One of the sweetest sounds of the year returned this weekend. As the sun rose over the thick woods to the south of my home, the unmistakable sound of shotgun blasts echoed through the trees. Ah yes — the beautiful sound of deer hunters blasting away at whitetail deer — the first firearm deer hunting season of the year.
Now, I understand there are a lot of folks out there that totally disagree with me about necessity of deer hunting, and that’s just fine. But in my neck of the woods, those cute little critters are breeding quicker than rabbits. Every morning — and I mean every morning I drive to work — I see no less than a dozen deer along my measly four-mile commute to work.
Thursday morning, I had to stop to allow a half dozen deer cross the road. The leader of the pack stopped in the middle of the road and stared at me. I know what he was thinking. “Hey bub — this is my road as much as it’s yours. Bug off!”
Friday morning; the first day of Illinois’ firearm deer season, four deer jumped in front of my truck. I managed to slow down enough that I barely bumped the last deer in the pack as he jumped a ditch into a soybean field. This time, I didn’t have to call the cops for an accident report or file an insurance claim.
According to officials with the Illinois Department of Natural Resources, hunters “harvested” over 95,000 whitetail deer last year during the two fall firearm hunting seasons. That doesn’t count how many deer were taken during the archery season, muzzleloader season or the chronic wasting antlerless only season and a host of other special hunting dates. Nor does it take into account the 17,000 or more deer killed each year in car-deer collisions.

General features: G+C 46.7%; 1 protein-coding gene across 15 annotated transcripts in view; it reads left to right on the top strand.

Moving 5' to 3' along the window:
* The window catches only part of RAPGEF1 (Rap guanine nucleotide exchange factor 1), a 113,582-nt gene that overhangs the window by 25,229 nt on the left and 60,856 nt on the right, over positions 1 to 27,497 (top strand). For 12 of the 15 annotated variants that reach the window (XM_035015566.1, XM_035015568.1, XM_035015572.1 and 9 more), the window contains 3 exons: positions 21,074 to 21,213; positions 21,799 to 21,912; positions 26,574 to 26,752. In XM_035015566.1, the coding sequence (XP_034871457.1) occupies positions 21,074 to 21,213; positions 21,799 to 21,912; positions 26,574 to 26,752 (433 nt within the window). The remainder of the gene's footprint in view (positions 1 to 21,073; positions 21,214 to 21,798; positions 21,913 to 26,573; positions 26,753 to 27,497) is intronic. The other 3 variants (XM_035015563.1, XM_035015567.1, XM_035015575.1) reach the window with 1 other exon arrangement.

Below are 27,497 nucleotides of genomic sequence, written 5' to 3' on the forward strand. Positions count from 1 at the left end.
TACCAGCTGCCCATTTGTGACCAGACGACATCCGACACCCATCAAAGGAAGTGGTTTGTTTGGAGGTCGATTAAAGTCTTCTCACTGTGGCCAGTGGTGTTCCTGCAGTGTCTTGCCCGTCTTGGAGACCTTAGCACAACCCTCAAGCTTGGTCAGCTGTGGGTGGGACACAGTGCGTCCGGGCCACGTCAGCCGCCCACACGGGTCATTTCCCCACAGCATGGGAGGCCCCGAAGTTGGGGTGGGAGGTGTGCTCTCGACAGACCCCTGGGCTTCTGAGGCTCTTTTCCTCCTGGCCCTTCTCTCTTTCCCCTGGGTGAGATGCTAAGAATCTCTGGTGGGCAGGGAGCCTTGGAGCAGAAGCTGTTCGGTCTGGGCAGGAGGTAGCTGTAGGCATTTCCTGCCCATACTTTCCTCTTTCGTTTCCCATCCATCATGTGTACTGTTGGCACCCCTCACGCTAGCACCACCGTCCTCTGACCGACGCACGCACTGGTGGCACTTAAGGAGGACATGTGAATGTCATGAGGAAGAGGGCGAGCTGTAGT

With the number of whitetail deer being killed every year in Illinois soaring well north of 100,000 you’d think there wouldn’t be enough left at the end of the year to fill a good sized horse trailer? You would be wrong.
Deer hunting has become an enormous business in Southern Illinois. Outfitters have sprung up light mushrooms in the past decade. Out-of-state hunters pay big bucks just to bag a big buck from Southern Illinois. Deer processing plants, taxidermy businesses, gun stores, gunsmiths and sporting goods stores all seem to be doing very well — thanks to the whitetail deer.
This may come as a surprise to you. I am not a hunter. It’s not that I am against the sport of hunting. Unlike fishing, it’s just something I never got into. The only deer I’ve shot was with a camera. On the other hand, I have killed no less than six deer in my lifetime. Each one succumbed to the front bumper of my vehicle.
To all you hunters out there — good luck and please be careful. For all you non-hunters out there, enjoy watching these beautiful creatures, and know there will be plenty left after the hunters return home.